In spring 2010, Rolling Stone magazine ran a cover story on the making of the Rolling Stones’ 1972 album Exile On Main St., timed to run in connection with a recently released box set giving it the deluxe treatment and celebrating its legacy. But when it was originally released, Rolling Stone sang a very different tune about Exile, with reviewer Lenny Kaye dismissing it: “You can leave the album and still feel vaguely unsatisfied.”

The majority of reviewers reported being similarly unimpressed. In the 2003 book According To The Rolling Stones, Keith Richards acknowledged Exile was “pretty much universally panned.” Scanning the album’s track list, it’s easy to see why; save for the live staple “Tumbling Dice” there are no hits here. But that’s one of its strengths; this is a long, prime-era Stones album devoid of songs rendered too familiar by repeated airings on classic rock radio and greatest hits compilations.

Four decades later, it’s the story of Exile’s making that has become rote. Forced out of England by draconian tax laws, the band repaired to the south of France and ended up recording an album in the basement of Nellcote, a beautiful, gigantic mansion that used to belong to a Nazi. Gram Parsons was there and they did heroin and rode around in speedboats and blah blah blah blah blah.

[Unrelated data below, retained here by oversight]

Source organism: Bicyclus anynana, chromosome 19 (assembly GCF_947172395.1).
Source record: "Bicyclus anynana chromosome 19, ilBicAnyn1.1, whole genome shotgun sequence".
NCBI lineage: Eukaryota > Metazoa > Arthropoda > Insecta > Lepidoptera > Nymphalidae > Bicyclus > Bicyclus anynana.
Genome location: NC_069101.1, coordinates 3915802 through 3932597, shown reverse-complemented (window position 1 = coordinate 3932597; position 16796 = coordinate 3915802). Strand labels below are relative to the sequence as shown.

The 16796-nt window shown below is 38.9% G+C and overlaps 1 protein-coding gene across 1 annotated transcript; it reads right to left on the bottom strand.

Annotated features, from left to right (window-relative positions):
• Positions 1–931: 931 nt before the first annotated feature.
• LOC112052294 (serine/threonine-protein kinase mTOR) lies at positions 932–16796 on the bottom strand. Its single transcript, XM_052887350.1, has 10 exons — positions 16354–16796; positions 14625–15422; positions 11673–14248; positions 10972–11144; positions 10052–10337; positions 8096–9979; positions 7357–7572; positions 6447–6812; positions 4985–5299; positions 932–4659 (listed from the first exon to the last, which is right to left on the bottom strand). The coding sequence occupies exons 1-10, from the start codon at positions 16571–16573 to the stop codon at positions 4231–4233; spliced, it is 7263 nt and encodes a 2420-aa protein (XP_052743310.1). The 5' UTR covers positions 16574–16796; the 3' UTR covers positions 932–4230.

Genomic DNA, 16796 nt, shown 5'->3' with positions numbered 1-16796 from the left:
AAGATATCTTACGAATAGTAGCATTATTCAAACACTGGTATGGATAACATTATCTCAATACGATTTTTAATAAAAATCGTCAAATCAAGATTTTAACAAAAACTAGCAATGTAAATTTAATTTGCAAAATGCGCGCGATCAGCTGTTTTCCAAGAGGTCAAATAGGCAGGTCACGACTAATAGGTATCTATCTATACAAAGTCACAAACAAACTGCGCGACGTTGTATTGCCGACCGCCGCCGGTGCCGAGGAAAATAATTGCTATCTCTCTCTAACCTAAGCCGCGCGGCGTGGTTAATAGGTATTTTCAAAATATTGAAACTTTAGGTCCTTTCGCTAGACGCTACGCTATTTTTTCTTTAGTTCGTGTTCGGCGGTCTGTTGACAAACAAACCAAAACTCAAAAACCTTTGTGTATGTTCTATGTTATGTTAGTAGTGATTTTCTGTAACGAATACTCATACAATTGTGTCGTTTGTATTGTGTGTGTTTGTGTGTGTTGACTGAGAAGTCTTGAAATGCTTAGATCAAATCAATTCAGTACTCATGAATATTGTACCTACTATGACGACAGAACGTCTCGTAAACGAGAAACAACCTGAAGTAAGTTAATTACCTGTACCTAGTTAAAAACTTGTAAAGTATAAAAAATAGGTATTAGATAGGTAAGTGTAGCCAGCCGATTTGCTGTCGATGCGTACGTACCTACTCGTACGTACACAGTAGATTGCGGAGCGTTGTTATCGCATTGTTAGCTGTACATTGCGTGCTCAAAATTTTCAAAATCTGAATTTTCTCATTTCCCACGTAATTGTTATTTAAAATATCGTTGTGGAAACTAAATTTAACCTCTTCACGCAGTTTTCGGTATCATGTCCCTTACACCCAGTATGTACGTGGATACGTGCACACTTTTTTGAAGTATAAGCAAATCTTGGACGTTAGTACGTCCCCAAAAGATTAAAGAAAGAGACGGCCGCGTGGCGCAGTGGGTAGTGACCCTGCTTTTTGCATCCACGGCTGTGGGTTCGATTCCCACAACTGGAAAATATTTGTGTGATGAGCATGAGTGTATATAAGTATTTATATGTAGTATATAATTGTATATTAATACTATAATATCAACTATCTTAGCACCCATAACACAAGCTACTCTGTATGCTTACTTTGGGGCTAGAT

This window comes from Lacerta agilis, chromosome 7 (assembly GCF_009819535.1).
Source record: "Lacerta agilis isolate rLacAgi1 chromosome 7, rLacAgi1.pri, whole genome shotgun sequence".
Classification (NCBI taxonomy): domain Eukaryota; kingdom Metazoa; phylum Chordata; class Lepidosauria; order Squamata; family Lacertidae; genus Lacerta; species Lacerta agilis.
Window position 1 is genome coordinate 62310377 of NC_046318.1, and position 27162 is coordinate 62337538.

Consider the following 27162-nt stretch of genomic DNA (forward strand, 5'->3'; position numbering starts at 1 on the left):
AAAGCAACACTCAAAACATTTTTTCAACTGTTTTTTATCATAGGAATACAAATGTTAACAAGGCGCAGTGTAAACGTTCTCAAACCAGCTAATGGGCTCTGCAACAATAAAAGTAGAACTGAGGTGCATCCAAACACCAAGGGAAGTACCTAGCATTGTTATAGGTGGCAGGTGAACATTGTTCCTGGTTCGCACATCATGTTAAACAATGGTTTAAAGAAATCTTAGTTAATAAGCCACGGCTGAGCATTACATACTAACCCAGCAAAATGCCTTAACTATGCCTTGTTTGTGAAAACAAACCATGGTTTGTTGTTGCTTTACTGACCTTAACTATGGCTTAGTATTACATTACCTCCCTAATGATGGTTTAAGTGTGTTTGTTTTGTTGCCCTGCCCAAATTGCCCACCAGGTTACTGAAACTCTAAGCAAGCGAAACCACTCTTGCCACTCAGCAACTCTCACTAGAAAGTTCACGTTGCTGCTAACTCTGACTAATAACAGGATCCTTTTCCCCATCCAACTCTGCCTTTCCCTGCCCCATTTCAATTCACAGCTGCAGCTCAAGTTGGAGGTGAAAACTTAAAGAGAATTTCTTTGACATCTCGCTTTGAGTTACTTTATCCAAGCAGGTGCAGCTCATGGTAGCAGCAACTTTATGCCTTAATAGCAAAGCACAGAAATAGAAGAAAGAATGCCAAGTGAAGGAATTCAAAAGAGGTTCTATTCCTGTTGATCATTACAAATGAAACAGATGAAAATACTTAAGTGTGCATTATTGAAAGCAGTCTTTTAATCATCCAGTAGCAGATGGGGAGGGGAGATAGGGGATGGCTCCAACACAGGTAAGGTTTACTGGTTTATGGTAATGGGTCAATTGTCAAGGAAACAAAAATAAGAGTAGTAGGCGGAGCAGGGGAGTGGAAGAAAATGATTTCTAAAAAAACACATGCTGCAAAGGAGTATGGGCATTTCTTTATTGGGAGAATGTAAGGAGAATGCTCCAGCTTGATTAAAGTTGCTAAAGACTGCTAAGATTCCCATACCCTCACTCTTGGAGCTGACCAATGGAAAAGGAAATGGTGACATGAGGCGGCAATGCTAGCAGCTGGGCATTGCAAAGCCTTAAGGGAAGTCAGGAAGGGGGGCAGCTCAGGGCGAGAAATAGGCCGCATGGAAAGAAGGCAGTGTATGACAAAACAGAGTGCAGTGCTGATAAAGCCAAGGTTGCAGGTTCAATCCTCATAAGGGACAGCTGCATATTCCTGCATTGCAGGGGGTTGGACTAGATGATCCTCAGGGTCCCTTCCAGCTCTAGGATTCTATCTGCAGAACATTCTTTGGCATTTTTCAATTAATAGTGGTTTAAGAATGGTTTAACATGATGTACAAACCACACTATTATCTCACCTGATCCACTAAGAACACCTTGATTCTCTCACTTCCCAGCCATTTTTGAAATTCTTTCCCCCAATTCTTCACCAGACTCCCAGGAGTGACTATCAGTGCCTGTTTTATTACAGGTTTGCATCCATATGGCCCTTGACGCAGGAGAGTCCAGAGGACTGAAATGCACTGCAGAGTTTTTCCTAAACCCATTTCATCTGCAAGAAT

The point is that the album that eventually emerged, once Mick Jagger was able to wrest it out of Richards’ hands and fix everything about it in an L.A. studio, was a moody, complex, and wonderfully evocative beast, with each one of four sides arranged as a perfect suite all its own. But well after it’d been hailed a thousand times over as the Stones’ masterpiece, Jagger himself remained unimpressed. In 2003 he said, “Exile is not one of my favourite’s really not good.” Of course, Jagger is canny enough to ensure every new Stones album is marketed as its best since Exile to capitalize on the album’s cache.